The doctors and professors were conferring among themselves in whispers. There were parts of their voices that sounded too sharp, where her ears hadn’t quite adjusted to the very high pitches that voices could reach, that normal ears didn’t always catch.
She couldn’t hear all of it, but she could put the pieces together from one word in five that was being said. They were talking about focus. Priority number one was to verify if the Lambs were traitors. For some, the word ‘if’ was replaced with ‘that’. Verifying that the Lambs were traitors, as if it had already been decided.
All of her attention was going towards the act, reading expressions, paying attention to the glances that were cast her way and the faces people wore both when they did the glancing and after the fact.
Many parts of her brain were built around this kind of thinking and attention-paying.
“Did the Lambs at any point split up?”
“Yes, sir,” Helen said, voice crisper than before, but musical enough to be pleasing.
“The night before last. Sylvester suggested we split up. Then he went after Fray. He was in there for a time, then he came out. That was how he knew we could get close enough to Fray to figure out what she was planning.”
“You’re talking differently,” Professor Ibott observed.
“Shh,” the Headmaster shushed the man. “Is it not possible that Sylvester could have acted against the Academy during this time, collaborating with Fray?”
“No, sir,” Helen said. “He was acting funny. We had an argument about it after. He was acting different, hurrying things along, and making small mistakes. I said, and I said this to everybody, he was trying to replace Jamie. Not on purpose, exactly, but subconsciously. He was too sloppy to do the sort of thing you were talking about.”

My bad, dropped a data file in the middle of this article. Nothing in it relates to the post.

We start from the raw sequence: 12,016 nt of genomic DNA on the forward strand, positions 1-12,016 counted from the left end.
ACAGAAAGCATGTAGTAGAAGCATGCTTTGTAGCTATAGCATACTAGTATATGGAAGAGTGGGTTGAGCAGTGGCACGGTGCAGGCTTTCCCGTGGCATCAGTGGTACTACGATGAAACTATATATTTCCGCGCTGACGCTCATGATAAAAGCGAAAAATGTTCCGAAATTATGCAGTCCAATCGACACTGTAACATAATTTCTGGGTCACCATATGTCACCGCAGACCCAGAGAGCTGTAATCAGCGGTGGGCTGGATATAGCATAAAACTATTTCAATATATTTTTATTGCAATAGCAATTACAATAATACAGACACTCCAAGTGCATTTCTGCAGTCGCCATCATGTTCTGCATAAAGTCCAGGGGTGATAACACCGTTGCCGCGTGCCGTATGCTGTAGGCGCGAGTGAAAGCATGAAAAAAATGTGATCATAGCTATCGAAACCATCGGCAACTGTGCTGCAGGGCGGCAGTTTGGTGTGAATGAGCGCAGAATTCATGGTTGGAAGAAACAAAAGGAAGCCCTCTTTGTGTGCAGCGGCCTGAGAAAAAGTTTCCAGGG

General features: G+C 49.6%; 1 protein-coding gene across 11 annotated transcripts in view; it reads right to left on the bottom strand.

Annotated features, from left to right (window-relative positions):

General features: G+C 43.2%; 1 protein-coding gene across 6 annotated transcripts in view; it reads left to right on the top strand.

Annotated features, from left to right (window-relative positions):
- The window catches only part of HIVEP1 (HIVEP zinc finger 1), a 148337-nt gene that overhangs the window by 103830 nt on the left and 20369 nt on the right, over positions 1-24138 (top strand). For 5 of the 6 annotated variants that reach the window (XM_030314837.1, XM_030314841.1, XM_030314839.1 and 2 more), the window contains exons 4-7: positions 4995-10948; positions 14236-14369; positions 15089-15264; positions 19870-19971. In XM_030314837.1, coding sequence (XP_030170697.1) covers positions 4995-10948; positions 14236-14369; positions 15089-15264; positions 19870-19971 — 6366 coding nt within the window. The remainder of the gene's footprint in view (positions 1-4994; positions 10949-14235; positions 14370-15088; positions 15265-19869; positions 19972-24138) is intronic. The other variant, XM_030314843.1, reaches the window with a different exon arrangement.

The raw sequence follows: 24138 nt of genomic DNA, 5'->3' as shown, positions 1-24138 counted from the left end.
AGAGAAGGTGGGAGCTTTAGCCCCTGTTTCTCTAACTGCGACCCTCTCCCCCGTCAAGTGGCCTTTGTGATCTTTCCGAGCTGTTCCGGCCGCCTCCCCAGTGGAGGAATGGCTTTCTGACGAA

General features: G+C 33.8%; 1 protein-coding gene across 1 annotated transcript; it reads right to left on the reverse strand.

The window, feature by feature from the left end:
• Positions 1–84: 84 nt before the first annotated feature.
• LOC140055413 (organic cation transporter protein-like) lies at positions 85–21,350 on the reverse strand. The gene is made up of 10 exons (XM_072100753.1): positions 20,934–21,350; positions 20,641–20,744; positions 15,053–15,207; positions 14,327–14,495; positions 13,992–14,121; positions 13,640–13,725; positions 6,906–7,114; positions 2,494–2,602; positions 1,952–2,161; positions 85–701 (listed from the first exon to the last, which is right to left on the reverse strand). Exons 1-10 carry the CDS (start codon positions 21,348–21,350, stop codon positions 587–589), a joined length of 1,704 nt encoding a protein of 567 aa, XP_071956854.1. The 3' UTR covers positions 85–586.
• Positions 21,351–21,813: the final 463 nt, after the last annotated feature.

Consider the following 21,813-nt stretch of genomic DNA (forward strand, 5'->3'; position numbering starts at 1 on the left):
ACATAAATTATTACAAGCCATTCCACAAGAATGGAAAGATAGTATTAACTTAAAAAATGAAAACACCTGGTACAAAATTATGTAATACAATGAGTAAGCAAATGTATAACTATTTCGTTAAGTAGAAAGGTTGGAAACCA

“This role you’re putting on,” Professor Ibott said. “It’s different from the infantile, ‘cute’ behavior before.”
“That was a role I put on for the Lambs, creator,” Helen said. “They were worried and anxious ever since our first meeting with Genevieve Fray. I tried to inject humor and positivity into things. I was more open about the thoughts that regularly cross my mind, but in a way I thought they could accept.”
“You’ll cease that immediately,” Professor Ibott told her.
Helen tilted her head a little to one side. “I already have. You said you didn’t like how I was talking before, Professor. I adjusted my behavior to match this room.”
“You’ll cease that too. Present yourself to the room as you are, without the act.”
All of the details went away, the facial expressions, the considerations, the balances and her judgments of people around her. Her expression faded, until she was only staring.
She looked at each of the people around the table, assessing them.
Ibott spoke, and he sounded a little smug, having shown off his control and his ability to make her go quiet, “Now, focusing on the matter at hand, tell us about the mental state of the others. You reported Sylvester was acting strange. None of the other Lambs stepped in, forcing him to hand over the reins?”